Rescuers Save Hundreds Across Louisiana Trapped Amid Devastation of Hurricane Ida

By Isabel van Brugen
Isabel van Brugen
Isabel van Brugen
Reporter
Isabel van Brugen is an award-winning journalist and currently a news reporter at The Epoch Times. She holds a master's in newspaper journalism from City, University of London.
August 31, 2021 Updated: August 31, 2021

Hundreds of Louisianans trapped by Hurricane Ida’s floodwaters were brought to safety on Monday as boats, helicopters, and high-water trucks worked as part of rescue efforts after the furious storm ravaged the coast and left more than one million homes without power.

Residents retreated to their roofs or attics after a rare flash flood emergency was issued by the National Weather Service (NWS) in New Orleans amid torrential downpour.

More than one million homes and businesses in Louisiana and neighboring Mississippi—including all of New Orleans—were left without power as Ida pushed through on Sunday after making landfall near Port Fourchon, Louisiana, on Sunday afternoon with 150 mph winds and high storm surge.

Epoch Times Photo
Michael Thomas, back, carries his daughter Mikala, out of his flooded neighborhood after Hurricane Ida moved through in LaPlace, La., on Aug. 30, 2021. (Steve Helber/AP Photo)

In the New Orleans metropolitan area, all eight transmission lines that deliver electricity to Louisiana’s largest city were down, according to utility company Entergy Louisiana.

One transmission tower collapsed into the Mississippi River, according to the Jefferson Parish Emergency Management Department.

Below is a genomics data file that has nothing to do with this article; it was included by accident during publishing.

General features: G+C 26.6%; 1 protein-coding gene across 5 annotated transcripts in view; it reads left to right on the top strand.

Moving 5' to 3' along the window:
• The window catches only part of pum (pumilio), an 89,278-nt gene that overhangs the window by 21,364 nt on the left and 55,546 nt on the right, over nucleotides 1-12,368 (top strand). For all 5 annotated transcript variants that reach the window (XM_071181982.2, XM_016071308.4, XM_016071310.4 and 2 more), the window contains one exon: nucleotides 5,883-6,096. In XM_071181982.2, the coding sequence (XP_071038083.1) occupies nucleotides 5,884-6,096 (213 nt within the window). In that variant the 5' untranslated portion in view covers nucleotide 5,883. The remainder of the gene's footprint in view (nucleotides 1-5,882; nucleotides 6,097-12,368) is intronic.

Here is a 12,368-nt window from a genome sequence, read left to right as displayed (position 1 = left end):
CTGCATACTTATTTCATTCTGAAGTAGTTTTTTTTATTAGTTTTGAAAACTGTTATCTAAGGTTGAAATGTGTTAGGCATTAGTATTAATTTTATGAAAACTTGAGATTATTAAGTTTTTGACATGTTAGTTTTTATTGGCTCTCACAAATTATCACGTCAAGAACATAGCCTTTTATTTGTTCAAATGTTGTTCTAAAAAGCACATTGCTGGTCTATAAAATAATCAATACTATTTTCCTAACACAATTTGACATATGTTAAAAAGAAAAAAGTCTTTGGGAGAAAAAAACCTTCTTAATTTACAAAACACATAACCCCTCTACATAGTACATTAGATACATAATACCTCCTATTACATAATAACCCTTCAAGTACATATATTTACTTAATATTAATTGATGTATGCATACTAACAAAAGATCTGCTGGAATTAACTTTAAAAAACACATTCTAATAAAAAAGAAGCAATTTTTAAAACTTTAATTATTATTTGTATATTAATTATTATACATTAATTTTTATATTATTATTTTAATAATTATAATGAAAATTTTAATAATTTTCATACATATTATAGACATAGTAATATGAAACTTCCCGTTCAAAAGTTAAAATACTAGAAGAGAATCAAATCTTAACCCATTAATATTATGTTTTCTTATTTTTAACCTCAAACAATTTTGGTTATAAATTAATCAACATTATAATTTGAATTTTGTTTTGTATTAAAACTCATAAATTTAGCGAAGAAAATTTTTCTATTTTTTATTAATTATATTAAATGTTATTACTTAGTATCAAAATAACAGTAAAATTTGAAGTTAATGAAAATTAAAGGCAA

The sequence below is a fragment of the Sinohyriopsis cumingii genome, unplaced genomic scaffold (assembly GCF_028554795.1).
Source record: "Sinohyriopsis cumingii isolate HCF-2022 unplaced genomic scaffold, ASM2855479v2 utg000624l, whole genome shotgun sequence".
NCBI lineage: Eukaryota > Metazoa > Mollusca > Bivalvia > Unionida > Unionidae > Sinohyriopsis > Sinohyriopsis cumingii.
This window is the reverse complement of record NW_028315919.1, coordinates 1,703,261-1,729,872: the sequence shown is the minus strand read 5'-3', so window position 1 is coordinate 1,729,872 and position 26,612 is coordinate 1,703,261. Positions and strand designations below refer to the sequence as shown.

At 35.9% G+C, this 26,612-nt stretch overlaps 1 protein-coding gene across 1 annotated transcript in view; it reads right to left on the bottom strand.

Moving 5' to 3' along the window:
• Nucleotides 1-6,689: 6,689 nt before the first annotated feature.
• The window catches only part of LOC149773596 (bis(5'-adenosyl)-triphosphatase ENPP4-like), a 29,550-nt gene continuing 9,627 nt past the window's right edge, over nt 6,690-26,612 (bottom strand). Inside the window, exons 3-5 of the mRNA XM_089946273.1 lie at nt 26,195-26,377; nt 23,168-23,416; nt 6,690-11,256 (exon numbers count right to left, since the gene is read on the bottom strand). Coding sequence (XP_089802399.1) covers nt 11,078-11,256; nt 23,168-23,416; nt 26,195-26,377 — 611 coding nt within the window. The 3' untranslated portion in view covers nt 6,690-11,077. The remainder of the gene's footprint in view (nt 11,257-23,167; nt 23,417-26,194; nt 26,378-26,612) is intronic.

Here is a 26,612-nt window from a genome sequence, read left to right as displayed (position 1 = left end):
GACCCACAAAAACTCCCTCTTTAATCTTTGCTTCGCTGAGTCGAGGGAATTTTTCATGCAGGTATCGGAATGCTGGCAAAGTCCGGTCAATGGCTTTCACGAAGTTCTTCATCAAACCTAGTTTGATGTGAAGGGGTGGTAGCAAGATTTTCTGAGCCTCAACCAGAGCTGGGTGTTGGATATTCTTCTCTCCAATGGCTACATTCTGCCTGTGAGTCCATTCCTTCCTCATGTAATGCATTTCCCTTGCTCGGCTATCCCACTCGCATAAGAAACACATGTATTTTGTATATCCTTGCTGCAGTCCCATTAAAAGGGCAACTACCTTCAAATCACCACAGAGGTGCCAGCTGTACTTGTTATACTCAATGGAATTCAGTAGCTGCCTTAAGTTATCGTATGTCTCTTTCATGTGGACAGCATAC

The damage was so extensive that officials warned it could be weeks before the power grid is repaired.

After the storm was downgraded to a tropical depression Monday afternoon and continued to make its way inland with torrential rain, it has been blamed for at least two deaths—a motorist who drowned in New Orleans and a person hit by a falling tree outside Baton Rouge on Sunday night.

Louisiana Gov. John Bel Edwards said on Monday that the damage caused by the hurricane is “catastrophic,” and that he expects the death toll to rise “considerably.”

“The damage is really catastrophic,” Bel Edwards told NBC on Monday morning. “This storm packed a very powerful punch. It delivered the surge that was forecasted, the wind that was forecasted, and the rain.”

The governor said, “I’m certain that as the day goes on, we will have more deaths.”

He acknowledged that some apartment buildings collapsed partially, and it happened “during the height of the storm and there was no way to go out and respond to those calls.”

The current top priority is to search and rescue, the governor said.

People are evacuated from floodwaters
People are evacuated from floodwaters in the aftermath of Hurricane Ida in LaPlace, La., on Aug. 30, 2021. (Gerald Herbert/AP Photo)

According to National Guard, about 5,000 Louisiana National Guard members have been activated to assist with relief and rescue efforts.

In addition to 195 high-water vehicles and 73 rescue boats staged across south Louisiana, the Louisiana National Guard has 34 helicopters ready to support search and rescue missions as needed.

President Joe Biden on Sunday night declared a major disaster, ordering federal assistance to bolster recovery efforts.

Federal funding will be made available to affected individuals in the parishes of Ascension, Assumption, East Baton Rouge, East Feliciana, Iberia, Iberville, Jefferson, Lafourche, Livingston, Orleans, Plaquemines, Pointe Coupee, St. Bernard, St. Charles, St. Helena, St. James, St. John the Baptist, St. Martin, St. Mary, St. Tammany, Tangipahoa, Terrebonne, Washington, West Baton Rouge, and West Feliciana, the White House said in a statement.

Cash aid will also be available to state, tribal, and eligible local governments, and certain private nonprofit organizations on a cost-sharing basis for debris removal in affected regions, the statement added.

The National Hurricane Center said in an update late on Monday that heavy rain and a flood threat will continue to spread across parts of the Tennessee and Ohio Valley overnight into Tuesday.

Li Hai and The Associated Press contributed to this report.

Isabel van Brugen
Isabel van Brugen
Reporter
Isabel van Brugen is an award-winning journalist and currently a news reporter at The Epoch Times. She holds a master's in newspaper journalism from City, University of London.